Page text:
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October 02, 2017

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Enrique Guerra-Pujol

I too think Posner is onto something. Perhaps the right to counsel established in Gideon should be extended to all civil litigants and habeas petitioners, not just criminal defendants.

Deep State Special Legal Counsel

We need to re-examine Gideon and progeny. The right to counsel does not mean the government should pay for it.

During the 60s-90a it was darn near impossible to find a criminal lawyer to take work at low rates. Any lawyer back then, even a mediocre one could make a good buck just by hanging a shingle. There was no incentive to take on poor clients.

Today, with the grotesque oversaturation of the attorney market, many attorneys, including me, can be had for cheap. I find myself competing with the Public Defender...I can't compete with FREE.

I get a call when the PD's client doesn't like the State's plea offer. All of a sudden, they aren't indigent. Many folks lie on their affidavits of assets and liabilities to obtain a FREE lawyer.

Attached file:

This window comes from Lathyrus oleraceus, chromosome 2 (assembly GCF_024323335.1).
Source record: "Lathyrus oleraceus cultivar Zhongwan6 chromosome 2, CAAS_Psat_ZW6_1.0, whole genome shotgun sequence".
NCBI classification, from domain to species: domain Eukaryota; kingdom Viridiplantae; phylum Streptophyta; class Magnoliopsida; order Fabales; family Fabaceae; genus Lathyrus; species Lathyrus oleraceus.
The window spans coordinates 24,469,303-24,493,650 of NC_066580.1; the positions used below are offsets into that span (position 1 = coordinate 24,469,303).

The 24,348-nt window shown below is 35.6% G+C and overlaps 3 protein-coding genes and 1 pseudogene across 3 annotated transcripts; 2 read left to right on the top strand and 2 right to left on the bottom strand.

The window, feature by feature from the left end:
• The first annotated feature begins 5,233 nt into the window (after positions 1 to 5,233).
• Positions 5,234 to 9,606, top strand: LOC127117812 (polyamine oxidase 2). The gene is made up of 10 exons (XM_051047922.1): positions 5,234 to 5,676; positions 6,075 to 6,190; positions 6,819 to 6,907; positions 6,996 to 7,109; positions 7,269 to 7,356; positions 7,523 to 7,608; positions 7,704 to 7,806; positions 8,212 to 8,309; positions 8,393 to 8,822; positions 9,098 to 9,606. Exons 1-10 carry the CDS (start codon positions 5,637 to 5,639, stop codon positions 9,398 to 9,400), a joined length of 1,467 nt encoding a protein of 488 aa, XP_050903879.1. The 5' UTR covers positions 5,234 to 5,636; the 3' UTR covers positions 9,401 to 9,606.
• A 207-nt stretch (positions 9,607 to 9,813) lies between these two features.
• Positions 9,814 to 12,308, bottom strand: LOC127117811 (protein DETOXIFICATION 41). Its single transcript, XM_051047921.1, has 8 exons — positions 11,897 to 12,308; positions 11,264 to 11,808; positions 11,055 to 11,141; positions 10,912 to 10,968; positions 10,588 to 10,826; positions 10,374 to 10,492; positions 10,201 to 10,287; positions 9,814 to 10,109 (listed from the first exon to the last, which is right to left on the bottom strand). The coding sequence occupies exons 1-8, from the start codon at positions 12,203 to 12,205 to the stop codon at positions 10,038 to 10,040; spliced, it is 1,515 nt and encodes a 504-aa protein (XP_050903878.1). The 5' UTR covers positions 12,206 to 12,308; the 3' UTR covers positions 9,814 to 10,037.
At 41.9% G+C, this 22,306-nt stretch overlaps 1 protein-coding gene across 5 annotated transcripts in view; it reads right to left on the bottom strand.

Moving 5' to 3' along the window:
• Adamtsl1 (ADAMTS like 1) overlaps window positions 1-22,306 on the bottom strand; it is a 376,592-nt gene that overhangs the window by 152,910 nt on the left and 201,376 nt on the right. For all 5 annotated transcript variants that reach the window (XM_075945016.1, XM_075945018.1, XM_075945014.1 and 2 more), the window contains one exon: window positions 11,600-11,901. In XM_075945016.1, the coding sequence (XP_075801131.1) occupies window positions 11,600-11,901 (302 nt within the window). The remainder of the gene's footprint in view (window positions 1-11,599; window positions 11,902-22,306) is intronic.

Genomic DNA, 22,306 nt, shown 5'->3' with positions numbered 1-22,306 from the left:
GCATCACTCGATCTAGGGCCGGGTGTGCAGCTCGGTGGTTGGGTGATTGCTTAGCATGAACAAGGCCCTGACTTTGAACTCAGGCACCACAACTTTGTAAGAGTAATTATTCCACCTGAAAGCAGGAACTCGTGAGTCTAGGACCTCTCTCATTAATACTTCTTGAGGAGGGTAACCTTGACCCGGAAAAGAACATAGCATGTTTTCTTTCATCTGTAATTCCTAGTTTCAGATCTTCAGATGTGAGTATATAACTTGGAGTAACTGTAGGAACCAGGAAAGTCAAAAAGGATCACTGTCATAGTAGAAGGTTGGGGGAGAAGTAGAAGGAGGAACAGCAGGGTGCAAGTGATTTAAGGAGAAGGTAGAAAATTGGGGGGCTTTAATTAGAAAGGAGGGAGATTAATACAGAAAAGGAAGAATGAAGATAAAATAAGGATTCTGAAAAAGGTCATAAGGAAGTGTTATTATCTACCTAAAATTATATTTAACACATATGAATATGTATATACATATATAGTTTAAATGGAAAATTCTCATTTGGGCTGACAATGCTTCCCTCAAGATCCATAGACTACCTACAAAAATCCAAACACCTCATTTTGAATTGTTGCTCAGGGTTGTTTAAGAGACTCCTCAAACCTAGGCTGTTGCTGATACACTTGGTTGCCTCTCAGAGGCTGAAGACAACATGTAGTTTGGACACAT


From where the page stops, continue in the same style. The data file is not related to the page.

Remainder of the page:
Imagine how Wal-Mart would react if the County or State of Illinois opened up a shopping center that gave away groceries and tires. The Public Defender interferes with the free market.

Enrique Armijo

I thought the book was well worth reading - if for no other reason that it provided a window to a part of appellate law and practice that has long taken place in the metaphorical basement of the courthouse. And even if it is only a window into one court's basement, there's still something to be learned.

One thing did bother me throughout though, which you might plan to take on in your next post. It seemed to me that many of Posner's complaints concerning the staff attorney work product in his court are not strictly about what he claims to be his motivating concern for those complaints. In particular, Posner claims the staff attorney mistakes were making the reasoning behind court decisions less understandable to the pro se litigants who were affected. I wasn't persuaded that was always true.